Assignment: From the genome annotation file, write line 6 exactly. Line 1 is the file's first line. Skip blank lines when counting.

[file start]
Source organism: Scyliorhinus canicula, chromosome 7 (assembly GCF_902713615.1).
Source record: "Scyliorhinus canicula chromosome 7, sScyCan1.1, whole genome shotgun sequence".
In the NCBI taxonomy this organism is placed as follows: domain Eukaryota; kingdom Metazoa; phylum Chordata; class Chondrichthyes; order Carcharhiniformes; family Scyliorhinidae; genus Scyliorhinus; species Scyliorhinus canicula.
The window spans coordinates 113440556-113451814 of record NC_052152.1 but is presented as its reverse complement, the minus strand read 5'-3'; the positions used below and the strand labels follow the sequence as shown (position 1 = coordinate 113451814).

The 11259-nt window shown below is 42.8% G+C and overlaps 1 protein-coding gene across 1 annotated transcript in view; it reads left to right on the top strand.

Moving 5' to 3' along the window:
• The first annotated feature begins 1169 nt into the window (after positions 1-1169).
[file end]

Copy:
Moving 5' to 3' along the window: